With Trade Vote Looming, Hoyer Stays on the Fence

The minority whip has defended Democrats on both sides of the issue. Soon he'll have to pick one himself.

Hoyer: Points finger at politics. (National Journal)

House Democrats' second-in-command is walking a tightrope on the trade legislation that could hit the House floor as soon as this week.

Minority Whip Steny Hoyer has defended the moderate Democrats who have come under attack for supporting the bill, while at the same time downplaying President Obama's struggles with the majority of Democrats who oppose it. All the while, Hoyer has given no signal on how he personally plans to vote.

On the one hand, his support could give cover to enough Democrats to get the bill passed and hand Obama a victory late in his tenure. On the other, it could be tough for Hoyer to vote against the vast majority of his caucus's members—members whose votes he'll need should he run to be their leader someday.

Hoyer says this political calculus plays no part in his thinking. "My vote's going to be made on the substance of what I believe, not on any ramifications that it might have," he said in a Tuesday sit-down with reporters. "I don't mean that it doesn't have ramifications; I presume it does. But nobody's told me anything that would lead me to believe that anybody expects me to cast my vote other than on what I believe."

Both Hoyer and House Minority Leader Nancy Pelosi have largely stayed out of the fray on Obama's bid for Trade Promotion Authority—a measure that would give Congress an up-or-down vote on trade deals but eliminate legislators' ability to tweak or filibuster them. While members have praised the leaders' open-minded, hear-all-sides approach, neither will be able to remain neutral much longer.

Hoyer noted on Tuesday that his record on trade is nearly a mirror image of Pelosi's, even though he is broadly viewed as the more moderate of the two. So far, the two Democratic leaders have kept caucus trade fights mostly internal, avoiding the public battles that have surfaced elsewhere in the party.

When Rep. Alan Grayson called out by name 18 Democratic colleagues for their stance on TPA, he was quickly reprimanded. "I think Mr. Grayson's actions are not helpful and I don't think fair to other members," Hoyer said last week. "I think that members ought to refrain from pressuring their colleagues. They ought to have respect."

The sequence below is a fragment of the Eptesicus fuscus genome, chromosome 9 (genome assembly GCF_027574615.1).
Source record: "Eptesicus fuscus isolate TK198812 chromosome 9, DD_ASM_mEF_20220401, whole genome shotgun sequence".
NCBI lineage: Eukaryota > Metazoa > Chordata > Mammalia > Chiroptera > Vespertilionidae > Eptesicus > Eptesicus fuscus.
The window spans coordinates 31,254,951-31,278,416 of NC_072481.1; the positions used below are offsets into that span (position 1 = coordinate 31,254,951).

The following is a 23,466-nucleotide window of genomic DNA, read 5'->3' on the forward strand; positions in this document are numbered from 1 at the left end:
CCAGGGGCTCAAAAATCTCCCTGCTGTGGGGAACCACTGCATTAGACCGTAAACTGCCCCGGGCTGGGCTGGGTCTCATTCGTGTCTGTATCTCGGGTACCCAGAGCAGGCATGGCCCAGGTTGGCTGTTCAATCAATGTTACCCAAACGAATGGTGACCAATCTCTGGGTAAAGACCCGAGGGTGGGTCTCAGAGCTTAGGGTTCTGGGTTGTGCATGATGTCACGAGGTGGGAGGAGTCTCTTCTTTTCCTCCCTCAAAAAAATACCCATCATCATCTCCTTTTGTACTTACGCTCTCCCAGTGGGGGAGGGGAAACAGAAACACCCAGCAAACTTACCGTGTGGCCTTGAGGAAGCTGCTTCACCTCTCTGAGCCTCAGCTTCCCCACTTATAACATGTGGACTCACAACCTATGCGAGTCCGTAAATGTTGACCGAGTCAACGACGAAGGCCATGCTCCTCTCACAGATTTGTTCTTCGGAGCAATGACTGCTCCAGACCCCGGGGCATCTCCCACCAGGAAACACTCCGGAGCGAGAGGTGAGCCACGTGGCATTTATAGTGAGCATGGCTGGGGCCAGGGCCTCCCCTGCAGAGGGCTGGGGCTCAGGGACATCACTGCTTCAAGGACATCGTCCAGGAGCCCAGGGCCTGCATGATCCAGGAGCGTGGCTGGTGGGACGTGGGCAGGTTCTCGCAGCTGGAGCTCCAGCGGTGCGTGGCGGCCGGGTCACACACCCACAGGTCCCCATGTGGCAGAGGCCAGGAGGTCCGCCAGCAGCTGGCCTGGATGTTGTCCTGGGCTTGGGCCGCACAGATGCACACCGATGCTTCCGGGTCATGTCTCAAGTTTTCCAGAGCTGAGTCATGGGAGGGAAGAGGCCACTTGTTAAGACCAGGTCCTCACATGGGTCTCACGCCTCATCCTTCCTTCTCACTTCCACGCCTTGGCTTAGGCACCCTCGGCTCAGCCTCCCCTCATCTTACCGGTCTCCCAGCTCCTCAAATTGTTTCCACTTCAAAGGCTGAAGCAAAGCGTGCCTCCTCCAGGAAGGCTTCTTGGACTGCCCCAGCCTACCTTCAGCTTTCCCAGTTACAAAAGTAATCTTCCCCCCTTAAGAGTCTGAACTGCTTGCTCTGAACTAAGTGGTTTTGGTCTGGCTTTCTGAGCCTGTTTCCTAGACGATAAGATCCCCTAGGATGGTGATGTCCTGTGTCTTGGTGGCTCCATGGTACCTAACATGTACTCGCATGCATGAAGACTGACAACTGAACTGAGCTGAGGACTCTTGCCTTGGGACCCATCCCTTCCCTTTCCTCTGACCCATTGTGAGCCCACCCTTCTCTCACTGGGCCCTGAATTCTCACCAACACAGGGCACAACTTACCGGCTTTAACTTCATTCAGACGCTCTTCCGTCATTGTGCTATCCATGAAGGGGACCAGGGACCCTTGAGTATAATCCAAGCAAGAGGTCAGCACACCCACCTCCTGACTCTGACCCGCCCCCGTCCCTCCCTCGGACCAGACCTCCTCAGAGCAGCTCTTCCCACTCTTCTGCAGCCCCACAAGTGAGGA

He also defended members, including Rep. Ami Bera, who have come under fire from unions and progressive groups for supporting TPA. "Leader Pelosi and I urge members to have respect for one another's positions," he said. "We've also urged our friends in labor to have respect for the decision of members."

This week, he found himself defending the anti-trade Democrats who are opposing Obama. "Democrats are driven much more strongly by the impact on jobs here in America," he said, when asked why Obama's pleas have swayed so few members of his party. "People who are now working are very concerned about the fact that trade bills are not good for them and their job security. Democrats are largely focused on that issue."

Meanwhile, Pelosi has said TPA will need 200 Republican votes to pass. A Pelosi aide characterized that marker as an attempt to put the onus on GOP leaders, minimizing the number of Democrats who have to take a "politically difficult" vote for TPA.

Within the caucus, most members have similarly downplayed trade tensions. Reps. Rosa DeLauro and Barbara Lee—two of the House's most outspoken trade opponents—declined to weigh in on the political fallout for those who support TPA. "I don't think this should be seen as a political vote from any perspective," Lee said.

For now, the White House and anti-trade members are still in persuasion mode. But with pressure building from all sides, Hoyer and Pelosi will soon have to leave one group disappointed—and they might need every bit of the goodwill they've earned by staying out of the fight so far.